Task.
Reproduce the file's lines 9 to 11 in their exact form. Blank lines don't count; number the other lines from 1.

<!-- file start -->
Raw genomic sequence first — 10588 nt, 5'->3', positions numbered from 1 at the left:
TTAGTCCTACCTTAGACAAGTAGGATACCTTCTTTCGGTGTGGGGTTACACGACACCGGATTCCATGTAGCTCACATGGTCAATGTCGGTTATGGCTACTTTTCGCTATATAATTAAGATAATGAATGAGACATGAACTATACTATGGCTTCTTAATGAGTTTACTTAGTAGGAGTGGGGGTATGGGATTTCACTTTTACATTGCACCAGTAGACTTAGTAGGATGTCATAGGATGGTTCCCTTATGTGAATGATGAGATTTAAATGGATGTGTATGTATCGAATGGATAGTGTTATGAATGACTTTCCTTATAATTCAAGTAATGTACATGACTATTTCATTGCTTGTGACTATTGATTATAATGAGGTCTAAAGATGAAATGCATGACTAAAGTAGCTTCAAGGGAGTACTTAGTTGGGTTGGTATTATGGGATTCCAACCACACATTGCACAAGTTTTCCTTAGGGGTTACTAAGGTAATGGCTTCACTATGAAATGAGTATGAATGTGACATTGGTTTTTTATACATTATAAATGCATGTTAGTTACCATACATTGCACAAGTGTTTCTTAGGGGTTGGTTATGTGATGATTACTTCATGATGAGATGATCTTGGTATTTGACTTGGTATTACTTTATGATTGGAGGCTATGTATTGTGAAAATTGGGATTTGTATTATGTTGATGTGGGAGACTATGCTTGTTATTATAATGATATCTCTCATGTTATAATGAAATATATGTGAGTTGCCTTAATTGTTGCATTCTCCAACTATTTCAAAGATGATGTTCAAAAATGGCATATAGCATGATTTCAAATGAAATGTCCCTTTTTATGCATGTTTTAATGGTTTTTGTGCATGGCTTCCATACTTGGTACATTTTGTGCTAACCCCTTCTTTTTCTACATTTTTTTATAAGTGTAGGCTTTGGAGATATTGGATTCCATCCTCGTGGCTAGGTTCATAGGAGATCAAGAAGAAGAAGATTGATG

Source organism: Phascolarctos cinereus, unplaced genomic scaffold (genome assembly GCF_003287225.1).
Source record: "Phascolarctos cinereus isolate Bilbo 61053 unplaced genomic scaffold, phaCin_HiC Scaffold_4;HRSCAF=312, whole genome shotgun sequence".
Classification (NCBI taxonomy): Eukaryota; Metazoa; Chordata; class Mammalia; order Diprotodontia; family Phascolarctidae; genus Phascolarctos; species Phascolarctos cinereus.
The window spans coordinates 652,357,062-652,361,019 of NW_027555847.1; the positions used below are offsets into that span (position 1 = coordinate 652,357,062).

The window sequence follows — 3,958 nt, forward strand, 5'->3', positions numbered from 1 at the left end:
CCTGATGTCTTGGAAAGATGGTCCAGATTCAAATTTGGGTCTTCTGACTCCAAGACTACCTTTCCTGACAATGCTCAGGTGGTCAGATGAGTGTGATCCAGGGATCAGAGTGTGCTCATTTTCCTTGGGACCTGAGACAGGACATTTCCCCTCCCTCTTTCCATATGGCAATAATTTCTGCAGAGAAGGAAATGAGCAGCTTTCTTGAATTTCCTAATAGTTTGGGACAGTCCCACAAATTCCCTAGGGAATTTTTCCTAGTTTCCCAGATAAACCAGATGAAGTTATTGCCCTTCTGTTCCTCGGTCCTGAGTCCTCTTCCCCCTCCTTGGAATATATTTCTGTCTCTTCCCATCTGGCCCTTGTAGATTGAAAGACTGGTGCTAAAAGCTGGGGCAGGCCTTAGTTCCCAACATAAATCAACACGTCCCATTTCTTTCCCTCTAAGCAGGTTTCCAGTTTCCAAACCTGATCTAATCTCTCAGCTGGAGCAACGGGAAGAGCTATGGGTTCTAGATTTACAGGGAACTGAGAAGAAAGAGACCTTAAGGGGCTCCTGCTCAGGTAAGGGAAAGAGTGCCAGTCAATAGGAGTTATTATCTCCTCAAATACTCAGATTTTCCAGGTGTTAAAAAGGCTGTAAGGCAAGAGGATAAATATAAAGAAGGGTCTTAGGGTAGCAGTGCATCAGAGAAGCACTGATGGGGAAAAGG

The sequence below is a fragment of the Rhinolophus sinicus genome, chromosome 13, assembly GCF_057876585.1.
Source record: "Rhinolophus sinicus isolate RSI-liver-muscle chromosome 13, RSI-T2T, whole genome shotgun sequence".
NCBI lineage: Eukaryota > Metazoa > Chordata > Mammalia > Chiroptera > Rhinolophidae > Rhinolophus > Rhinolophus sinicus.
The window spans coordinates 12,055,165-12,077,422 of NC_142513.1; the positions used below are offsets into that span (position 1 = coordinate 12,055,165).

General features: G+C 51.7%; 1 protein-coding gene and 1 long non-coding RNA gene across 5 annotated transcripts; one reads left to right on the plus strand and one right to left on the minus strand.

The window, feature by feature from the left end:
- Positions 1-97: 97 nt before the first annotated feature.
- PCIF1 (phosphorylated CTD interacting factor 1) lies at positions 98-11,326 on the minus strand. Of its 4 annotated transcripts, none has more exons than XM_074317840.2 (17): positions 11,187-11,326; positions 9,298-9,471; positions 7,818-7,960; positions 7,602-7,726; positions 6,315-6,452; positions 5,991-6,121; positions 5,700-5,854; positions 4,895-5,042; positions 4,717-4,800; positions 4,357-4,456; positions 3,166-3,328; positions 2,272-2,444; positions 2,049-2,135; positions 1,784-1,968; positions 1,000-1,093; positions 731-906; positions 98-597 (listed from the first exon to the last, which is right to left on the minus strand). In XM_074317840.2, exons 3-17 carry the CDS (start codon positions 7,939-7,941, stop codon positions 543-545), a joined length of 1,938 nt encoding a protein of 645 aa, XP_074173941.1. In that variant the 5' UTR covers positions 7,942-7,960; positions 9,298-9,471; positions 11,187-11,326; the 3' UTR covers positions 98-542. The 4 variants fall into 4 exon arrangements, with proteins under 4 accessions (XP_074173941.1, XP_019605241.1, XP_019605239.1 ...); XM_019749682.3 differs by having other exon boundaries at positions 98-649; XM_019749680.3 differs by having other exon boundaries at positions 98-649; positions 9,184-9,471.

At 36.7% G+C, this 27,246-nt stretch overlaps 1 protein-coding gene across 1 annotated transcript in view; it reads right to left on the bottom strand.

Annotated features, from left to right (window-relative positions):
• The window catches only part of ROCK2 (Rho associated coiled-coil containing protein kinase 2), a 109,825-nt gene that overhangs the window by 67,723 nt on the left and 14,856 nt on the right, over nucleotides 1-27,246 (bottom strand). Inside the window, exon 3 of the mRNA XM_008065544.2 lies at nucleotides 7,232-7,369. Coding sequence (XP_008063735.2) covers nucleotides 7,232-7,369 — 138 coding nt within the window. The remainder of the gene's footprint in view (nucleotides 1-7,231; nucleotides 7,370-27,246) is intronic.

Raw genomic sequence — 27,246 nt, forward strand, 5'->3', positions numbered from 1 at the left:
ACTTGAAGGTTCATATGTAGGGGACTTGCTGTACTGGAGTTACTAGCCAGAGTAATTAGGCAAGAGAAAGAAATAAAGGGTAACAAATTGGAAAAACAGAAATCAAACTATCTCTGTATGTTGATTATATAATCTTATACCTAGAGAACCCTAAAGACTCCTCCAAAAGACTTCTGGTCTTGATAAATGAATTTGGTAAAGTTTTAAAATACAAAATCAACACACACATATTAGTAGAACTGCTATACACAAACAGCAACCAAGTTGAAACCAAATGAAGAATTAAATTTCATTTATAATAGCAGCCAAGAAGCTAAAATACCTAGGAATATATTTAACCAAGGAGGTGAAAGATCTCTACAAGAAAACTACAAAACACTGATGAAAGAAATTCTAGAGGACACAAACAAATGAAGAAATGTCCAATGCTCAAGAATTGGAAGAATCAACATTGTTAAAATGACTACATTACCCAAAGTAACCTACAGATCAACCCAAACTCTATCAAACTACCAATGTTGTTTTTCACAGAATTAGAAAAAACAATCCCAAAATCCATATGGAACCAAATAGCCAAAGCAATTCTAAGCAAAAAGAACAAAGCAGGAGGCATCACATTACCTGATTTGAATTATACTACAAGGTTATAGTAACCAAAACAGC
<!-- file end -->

The sequence below is a fragment of the Rhinolophus sinicus genome, chromosome 13, assembly GCF_057876585.1.
Source record: "Rhinolophus sinicus isolate RSI-liver-muscle chromosome 13, RSI-T2T, whole genome shotgun sequence".
NCBI lineage: Eukaryota > Metazoa > Chordata > Mammalia > Chiroptera > Rhinolophidae > Rhinolophus > Rhinolophus sinicus.